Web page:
Our statement today on the new income data

Rob Shapiro and I released the following statement today:  

The Census Bureau's disappointing report on U.S. income released yesterday reinforces the pressing national need for a new economic strategy that makes globalization work for all Americans.

The sobering fact that the median income of American families is still $1,000 less than when George Bush took office demonstrates the failures of the current Republican economic strategy, which has consisted largely of tax cuts for the privileged and has never provided what the American people need in a more competitive global economy.

Moreover, a New York Times editorial today notes that real improvements to Americans' economic situation may remain elusive in the medium-term:  "Sputtering under the weight of the credit crisis and the associated drop in the housing market, the economic expansion that started in 2001 looks like it might enter history books with the dubious distinction of being the only sustained expansion on record in which the incomes of typical American households never reached the peak of the previous cycle. It seems that ordinary working families are going to have to wait - at the very minimum - until the next cycle to make up the losses they suffered in this one. There’s no guarantee they will."

The new economic data - median incomes still trailing 1999 levels; a fall in real median earnings of full time workers for the third consecutive year; more Americans with no health insurance; and little change in the poverty rate - make clear that more must be done to help  the many Americans struggling harder to get ahead. 

In a recent paper for NDN, we offered the following three-part recommendation for a new economic strategy for America:

  • Modernize our health care and energy policies - Reduce pressures on workers' wages and jobs through reforms that reduce the rate of increase in employers' and workers' medical insurance costs, and lessen upward pressures on energy prices and U.S. dependence on foreign energy.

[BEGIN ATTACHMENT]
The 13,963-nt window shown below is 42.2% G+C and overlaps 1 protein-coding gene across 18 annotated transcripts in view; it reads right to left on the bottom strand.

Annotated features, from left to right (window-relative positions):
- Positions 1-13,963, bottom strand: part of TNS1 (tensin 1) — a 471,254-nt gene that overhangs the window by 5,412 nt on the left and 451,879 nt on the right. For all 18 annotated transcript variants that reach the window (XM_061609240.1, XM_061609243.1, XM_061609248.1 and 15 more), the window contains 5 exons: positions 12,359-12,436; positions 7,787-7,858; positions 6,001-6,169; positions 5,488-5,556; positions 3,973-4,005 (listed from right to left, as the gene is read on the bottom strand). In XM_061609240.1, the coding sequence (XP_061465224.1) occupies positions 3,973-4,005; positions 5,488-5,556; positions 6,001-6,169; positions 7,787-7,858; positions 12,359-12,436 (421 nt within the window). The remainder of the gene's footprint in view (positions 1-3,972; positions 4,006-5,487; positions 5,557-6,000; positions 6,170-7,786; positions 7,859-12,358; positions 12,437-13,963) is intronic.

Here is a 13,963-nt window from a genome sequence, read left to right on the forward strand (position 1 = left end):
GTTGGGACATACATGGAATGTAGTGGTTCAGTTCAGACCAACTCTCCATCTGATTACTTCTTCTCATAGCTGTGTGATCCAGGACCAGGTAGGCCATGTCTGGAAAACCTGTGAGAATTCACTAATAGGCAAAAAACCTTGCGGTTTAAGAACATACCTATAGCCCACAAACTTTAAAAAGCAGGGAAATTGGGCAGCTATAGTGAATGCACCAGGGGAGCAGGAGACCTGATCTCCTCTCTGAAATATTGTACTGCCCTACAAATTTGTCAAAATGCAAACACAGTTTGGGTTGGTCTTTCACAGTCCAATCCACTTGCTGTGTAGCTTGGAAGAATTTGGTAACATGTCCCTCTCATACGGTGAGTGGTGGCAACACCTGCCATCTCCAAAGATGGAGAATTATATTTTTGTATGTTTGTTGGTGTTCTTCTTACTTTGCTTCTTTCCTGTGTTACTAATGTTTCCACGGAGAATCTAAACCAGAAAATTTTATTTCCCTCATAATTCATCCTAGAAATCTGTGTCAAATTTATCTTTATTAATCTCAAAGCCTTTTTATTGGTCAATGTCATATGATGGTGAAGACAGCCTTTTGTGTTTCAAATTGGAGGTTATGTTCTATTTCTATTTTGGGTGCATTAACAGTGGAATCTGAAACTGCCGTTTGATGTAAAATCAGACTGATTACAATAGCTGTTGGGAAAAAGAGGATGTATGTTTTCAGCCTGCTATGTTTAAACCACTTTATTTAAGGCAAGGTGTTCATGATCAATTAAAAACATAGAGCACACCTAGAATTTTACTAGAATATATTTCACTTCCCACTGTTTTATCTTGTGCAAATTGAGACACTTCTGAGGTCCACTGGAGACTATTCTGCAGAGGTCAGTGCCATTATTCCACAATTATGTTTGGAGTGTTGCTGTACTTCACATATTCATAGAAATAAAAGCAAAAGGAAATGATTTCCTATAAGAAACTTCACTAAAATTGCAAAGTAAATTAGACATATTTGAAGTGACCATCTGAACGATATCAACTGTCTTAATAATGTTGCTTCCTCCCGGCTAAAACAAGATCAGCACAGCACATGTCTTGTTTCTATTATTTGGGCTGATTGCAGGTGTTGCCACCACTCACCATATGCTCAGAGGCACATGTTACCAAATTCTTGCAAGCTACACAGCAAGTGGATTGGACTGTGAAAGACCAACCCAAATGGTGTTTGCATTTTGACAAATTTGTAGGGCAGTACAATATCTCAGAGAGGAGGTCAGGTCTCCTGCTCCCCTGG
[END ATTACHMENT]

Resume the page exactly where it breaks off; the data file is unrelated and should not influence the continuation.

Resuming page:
• Invest in people - Enact a comprehensive new strategy to better ensure that every worker and child in the 21st century has real opportunities to succeed; focus significant new investment on giving all Americans the skills and knowledge needed to operate productively in an idea-based economy; initiate a new national commitment to offer all Americans training in information technologies and affordable access to the evolving global communications network itself.
  • Foster and accelerate innovation - Support the development and spread of technological and business innovations throughout the economy by promoting the formation of new businesses, increasing support for basic research and development, upgrading our infrastructure, and aggressively protecting American intellectual property rights in foreign markets.

To read the new report, please visit the Census Bureau's website.


Time for progressives to stand against "the misery strategy" for resolving our immigration crisis

The Times weighs in with an excellent, though incomplete, editorial today.  Called "The Misery Strategy," it begins:

The path the country has set on since the defeat of immigration reform in the Senate in June enshrines enforcement and punishment above all else. It is narrow, shortsighted, disruptive and self-defeating. On top of that, it won’t work.

What it will do is unleash a flood of misery upon millions of illegal immigrants. For the ideologues who have pushed the nation into this position, that is more than enough reason to plunge ahead.

It then details a new program being rolled out this month whose goal is to make it much harder to employ undocumenteds.  What the editorial leaves out is a point made very clearly in a Times story yesterday - that these new efforts are creating a national climate of discrimination against all Hispanics, legal or not.  This new initiative will have the specific effect of discouraging the employment of legal Hispanics workers as employers will not want to take the risk of punishment if one of their "legal" workers turns out not to be so. 

A Sunday Times Magazine cover piece does a very good job describing how efforts to target undocumenteds can quickly become anti-Hispanic crusades.

Fixing our broken immigration system remains one of the most urgent governing challenges facing our political leaders today. Given this misery strategy described by the Times, it is also turning into one of the great moral challenges of our time, one that our leaders are simply not stepping up to meet.  It is time for our leaders, particularly the progressives, to do more than sit by and watch a new and virulent form of racism spread across our great nation.

New work rules targeting undocumenteds are going to hit legal immigrants hard